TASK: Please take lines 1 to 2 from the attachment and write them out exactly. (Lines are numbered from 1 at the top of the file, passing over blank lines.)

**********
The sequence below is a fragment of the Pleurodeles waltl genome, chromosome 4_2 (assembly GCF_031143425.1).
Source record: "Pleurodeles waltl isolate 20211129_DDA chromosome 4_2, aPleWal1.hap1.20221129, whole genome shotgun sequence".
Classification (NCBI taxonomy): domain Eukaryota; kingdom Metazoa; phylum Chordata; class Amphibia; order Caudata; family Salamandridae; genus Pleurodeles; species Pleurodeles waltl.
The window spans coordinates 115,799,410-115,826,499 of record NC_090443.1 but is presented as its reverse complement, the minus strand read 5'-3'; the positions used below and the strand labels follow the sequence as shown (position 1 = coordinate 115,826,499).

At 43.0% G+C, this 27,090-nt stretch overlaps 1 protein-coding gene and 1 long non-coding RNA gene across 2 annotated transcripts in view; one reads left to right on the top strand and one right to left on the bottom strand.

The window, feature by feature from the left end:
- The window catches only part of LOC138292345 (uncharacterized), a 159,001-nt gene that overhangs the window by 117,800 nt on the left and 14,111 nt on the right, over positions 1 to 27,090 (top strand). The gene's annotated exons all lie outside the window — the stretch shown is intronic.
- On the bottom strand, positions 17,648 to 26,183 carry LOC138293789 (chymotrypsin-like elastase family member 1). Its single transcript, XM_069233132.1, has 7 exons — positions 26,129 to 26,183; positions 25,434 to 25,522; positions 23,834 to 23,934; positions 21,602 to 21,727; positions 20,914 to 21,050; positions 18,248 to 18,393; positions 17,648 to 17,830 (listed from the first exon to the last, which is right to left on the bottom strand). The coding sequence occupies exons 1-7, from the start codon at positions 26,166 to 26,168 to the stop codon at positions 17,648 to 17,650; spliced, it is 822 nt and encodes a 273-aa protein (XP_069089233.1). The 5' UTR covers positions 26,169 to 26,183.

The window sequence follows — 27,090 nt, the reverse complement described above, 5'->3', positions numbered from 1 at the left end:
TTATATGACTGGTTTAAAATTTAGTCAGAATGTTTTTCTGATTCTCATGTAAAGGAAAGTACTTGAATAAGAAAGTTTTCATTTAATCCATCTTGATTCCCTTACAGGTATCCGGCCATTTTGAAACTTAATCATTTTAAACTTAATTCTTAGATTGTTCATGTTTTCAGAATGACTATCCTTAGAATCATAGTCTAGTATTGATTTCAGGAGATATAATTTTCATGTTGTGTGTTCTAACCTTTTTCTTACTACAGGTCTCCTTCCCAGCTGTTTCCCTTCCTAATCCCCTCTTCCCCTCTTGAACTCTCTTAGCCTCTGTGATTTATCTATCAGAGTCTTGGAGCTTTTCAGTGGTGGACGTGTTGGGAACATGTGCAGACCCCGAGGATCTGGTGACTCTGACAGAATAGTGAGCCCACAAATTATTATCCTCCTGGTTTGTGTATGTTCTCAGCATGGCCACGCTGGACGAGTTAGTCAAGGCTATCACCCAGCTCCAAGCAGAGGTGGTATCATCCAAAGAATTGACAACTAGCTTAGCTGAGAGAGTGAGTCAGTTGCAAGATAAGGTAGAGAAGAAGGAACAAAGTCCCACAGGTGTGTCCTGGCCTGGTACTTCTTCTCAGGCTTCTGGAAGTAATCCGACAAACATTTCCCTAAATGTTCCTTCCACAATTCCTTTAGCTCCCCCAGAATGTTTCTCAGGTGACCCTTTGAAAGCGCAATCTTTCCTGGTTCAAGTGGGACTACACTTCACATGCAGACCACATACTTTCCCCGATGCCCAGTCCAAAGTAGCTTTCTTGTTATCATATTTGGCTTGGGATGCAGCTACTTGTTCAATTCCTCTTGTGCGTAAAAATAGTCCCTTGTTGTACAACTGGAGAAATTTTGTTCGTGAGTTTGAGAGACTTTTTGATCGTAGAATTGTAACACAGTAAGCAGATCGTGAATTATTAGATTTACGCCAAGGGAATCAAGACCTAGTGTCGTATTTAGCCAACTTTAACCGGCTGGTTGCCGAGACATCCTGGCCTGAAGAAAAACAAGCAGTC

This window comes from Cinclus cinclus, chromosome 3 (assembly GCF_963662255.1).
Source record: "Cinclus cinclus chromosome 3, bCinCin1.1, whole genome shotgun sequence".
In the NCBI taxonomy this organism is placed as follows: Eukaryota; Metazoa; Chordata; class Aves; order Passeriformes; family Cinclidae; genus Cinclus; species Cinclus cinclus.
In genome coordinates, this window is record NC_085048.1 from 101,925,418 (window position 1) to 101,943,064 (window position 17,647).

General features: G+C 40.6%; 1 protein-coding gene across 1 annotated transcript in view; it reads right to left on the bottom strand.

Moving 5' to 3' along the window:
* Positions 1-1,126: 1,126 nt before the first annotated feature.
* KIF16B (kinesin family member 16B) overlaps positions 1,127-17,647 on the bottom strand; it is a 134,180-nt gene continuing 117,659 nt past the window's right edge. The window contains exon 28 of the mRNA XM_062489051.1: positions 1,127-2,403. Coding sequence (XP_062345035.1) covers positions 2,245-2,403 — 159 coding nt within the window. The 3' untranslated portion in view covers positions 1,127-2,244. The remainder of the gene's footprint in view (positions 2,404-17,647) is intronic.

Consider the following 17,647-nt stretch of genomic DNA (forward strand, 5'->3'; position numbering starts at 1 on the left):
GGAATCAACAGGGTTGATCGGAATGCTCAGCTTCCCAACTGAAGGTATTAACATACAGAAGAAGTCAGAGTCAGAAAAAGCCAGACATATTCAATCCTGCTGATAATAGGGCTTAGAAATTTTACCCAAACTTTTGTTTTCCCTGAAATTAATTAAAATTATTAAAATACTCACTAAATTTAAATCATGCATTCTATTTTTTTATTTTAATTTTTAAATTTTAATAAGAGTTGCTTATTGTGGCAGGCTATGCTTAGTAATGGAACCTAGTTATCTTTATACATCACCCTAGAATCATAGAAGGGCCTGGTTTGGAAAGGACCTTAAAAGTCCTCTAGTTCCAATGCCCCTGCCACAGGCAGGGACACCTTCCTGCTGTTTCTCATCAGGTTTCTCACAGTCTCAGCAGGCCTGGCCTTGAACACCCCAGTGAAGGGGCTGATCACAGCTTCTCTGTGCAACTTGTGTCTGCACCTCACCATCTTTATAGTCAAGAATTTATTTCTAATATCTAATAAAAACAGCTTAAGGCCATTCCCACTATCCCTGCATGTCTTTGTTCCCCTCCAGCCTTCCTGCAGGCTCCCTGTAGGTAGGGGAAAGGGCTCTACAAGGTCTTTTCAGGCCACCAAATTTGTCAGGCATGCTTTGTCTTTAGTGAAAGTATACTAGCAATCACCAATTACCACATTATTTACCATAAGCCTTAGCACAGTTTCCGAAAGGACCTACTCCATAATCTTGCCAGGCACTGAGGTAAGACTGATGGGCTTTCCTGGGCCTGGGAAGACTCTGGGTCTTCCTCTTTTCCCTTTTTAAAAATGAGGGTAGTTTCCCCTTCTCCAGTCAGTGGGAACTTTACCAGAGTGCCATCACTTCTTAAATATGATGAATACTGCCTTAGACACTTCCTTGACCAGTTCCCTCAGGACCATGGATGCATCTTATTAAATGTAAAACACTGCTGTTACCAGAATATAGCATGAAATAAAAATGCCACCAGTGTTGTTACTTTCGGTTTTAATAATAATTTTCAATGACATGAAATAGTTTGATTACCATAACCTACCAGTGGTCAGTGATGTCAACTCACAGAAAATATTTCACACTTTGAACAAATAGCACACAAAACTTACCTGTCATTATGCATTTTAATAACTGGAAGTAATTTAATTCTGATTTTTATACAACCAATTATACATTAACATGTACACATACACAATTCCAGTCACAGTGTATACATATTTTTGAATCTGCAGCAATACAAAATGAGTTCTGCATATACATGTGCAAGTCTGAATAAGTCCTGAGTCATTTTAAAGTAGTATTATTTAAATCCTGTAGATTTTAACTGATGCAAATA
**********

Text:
The sequence below is a fragment of the Pleurodeles waltl genome, chromosome 4_2 (assembly GCF_031143425.1).
Source record: "Pleurodeles waltl isolate 20211129_DDA chromosome 4_2, aPleWal1.hap1.20221129, whole genome shotgun sequence".